A few hundred thousand air miles later we were in London fully devoted to covering Track and Field for Sports Illustrated.

We had a remote camera high above the triple jump pit. Laura was firing it with specially configured Pocket Wizards.

Christian Taylor jumped brilliantly claiming the gold with a performance of 17.81m, .19 meters better than his fellow teammate Will Claye who finished with a bronze.

I was at the finish line head-on moat, across the stadium from Christian, but I was watching the video streaming. When he won I couldn't help a small exclamation, and a quick text to Gen at home in Tokyo.

Christian and Florida Gator teammate Will Claye took a lap of honor, and when Christian saw me he came over and put out his hand.

An excellent memory for sure.

Manfrotto's SYMPLA Announcement and More from NAB by Bill Frakes


NAB is great fun. For gear heads, it just doesn't get any better than this. Every corner you turn there is something exciting and intriguing to play with. Over the past two years, I’ve had the opportunity to help design and test Manfrotto’s new supports range, the SYMPLA.

The SYMPLA is the perfect match for the flexibility provided by HDSLR filmmaking. It provides multiple supports for your camera and lens, making it well-balanced and stable. It is easy to adjust, easy to pack, and easy to customize.

Comfortable and convertible, the SYMPLA expands creative potential by allowing you to shoot where you want.

In our exclusive behind the scenes video, you can watch many of the different ways we utilized the SYMPLA.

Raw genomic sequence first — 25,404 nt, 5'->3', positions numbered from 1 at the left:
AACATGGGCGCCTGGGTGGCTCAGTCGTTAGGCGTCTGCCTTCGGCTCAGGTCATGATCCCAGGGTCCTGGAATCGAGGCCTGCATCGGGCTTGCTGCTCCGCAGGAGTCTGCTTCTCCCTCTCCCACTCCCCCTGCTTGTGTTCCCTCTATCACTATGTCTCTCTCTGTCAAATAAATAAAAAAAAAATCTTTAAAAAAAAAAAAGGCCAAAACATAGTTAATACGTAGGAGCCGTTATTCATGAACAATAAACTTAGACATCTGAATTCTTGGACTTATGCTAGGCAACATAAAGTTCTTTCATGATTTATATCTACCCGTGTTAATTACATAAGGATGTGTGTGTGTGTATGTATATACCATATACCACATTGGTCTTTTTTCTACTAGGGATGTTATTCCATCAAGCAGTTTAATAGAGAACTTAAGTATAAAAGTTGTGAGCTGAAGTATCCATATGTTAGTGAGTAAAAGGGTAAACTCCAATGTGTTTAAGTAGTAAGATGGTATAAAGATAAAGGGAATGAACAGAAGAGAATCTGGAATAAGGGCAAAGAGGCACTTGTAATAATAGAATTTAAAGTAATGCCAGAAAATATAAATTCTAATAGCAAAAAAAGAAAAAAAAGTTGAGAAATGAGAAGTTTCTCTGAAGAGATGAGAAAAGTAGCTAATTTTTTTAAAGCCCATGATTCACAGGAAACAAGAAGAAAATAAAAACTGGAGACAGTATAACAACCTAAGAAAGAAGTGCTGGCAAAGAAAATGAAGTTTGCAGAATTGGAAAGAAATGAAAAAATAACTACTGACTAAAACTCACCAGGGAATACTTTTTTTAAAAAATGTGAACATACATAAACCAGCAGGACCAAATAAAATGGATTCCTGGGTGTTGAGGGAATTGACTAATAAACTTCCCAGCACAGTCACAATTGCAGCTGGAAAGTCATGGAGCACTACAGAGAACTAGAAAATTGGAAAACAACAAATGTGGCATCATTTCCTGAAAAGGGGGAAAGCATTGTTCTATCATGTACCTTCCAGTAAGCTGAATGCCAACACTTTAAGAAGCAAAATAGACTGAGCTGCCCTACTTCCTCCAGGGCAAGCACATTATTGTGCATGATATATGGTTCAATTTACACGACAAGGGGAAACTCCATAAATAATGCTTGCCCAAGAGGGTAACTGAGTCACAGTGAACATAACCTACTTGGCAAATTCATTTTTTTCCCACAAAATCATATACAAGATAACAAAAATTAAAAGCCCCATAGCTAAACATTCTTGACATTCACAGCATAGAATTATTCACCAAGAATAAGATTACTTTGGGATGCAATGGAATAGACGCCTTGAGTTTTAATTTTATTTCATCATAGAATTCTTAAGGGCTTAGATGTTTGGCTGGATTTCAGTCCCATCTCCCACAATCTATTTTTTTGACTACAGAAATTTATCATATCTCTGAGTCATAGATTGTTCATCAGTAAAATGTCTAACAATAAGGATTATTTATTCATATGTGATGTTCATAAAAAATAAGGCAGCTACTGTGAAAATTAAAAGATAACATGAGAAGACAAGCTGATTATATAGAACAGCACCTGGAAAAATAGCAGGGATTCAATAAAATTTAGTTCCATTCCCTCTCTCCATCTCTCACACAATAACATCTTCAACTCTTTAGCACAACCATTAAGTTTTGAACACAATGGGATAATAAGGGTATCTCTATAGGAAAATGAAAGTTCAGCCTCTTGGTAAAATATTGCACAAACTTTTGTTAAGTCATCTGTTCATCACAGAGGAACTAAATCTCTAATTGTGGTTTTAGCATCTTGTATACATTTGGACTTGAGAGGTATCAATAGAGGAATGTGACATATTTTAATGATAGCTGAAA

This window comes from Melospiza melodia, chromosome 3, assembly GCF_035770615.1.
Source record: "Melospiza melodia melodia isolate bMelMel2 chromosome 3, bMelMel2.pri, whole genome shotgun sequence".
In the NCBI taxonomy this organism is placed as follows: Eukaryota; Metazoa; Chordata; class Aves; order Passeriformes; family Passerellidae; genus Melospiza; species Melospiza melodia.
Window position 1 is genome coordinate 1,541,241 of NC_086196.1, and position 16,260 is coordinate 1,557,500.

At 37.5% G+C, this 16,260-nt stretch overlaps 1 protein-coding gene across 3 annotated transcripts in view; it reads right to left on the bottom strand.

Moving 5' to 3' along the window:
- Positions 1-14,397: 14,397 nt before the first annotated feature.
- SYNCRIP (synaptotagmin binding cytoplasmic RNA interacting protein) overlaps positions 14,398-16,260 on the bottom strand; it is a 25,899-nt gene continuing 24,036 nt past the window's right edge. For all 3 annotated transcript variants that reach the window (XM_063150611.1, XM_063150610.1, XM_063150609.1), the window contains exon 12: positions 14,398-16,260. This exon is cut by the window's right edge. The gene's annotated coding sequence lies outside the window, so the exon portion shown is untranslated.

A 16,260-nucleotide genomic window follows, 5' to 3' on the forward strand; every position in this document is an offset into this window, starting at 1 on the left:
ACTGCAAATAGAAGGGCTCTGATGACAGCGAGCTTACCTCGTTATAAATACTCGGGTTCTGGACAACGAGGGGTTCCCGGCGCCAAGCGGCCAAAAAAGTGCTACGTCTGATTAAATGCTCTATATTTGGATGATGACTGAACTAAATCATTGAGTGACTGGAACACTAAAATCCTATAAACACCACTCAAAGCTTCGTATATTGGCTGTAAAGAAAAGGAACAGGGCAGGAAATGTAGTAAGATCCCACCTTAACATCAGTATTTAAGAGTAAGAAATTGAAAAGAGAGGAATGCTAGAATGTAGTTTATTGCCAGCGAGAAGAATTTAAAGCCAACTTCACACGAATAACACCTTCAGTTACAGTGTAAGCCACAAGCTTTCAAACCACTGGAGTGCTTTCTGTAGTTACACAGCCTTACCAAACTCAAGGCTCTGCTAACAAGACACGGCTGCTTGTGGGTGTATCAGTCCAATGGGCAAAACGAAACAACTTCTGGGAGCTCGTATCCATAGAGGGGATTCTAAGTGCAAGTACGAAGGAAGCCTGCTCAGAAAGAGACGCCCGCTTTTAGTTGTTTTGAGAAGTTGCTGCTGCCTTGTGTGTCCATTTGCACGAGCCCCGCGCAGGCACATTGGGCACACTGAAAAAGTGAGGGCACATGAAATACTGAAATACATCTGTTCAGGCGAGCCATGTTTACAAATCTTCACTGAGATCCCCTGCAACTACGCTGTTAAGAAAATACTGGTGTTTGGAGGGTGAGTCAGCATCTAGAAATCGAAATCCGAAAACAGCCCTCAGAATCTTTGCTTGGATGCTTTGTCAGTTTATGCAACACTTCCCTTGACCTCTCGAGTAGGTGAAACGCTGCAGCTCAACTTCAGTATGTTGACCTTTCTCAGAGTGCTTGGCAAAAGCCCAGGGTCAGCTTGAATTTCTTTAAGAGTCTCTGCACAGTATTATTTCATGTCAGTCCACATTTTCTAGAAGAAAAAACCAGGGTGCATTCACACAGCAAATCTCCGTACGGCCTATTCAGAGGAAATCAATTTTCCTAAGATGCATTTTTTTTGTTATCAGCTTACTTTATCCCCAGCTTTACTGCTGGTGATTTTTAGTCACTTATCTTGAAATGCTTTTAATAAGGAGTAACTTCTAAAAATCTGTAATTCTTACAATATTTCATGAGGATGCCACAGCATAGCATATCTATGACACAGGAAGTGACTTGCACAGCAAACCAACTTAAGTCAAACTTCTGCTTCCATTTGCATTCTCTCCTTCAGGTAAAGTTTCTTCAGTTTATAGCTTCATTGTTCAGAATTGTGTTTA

I’m honored to get to introduce the SYMPLA at NAB today, April 17 at 11:30. I’ll be discussing the design and the SYMPLA’s special features.

Yesterday was even better. I got to just roam the floor and visit my friends.

Before I entered the hall, I bumped into Tim David from Apple, who really need to watch where he is going, but that turned into the best surprise of the day. While I was talking to Tim, Garrett Rice - also from Apple came by and made me laugh for 30 minutes. A very nice way to start the day.

Inside, my first stop was Eileen Healey at Chimera -- if there is a nicer person alive I don't know who it is.

Next Dennis Wood at Cinevate. Their new jib is really cool, and I haven't told Laura yet, but we will have one soon. If Dennis only had a little more energy...

Then to Chris Kearns from Small HD Monitors. I love their products. The new D7 monitor is sweet. Incredibly lightweight. It's going to be a huge help with handheld cameras.

I went by Nikon's booth, but the crowd was too big, and so I'll head back today and visit with all of them. There is never enough time with those guys. Kris Bosworth, Scott Diussa, Mark Kettenhoffen, Sara Moosbrugger, Mark Suban, and if I have enough time I'll talk to Mr. Silverman, but that usually requires a few hours and an instruction manual.

A huge bonus for me is the Manfrotto booth where Stacy Pearsall -- check out her new book -- and Andy Dunaway are doing demos and helping explain things. Really fine folks that I am lucky to have as close friends.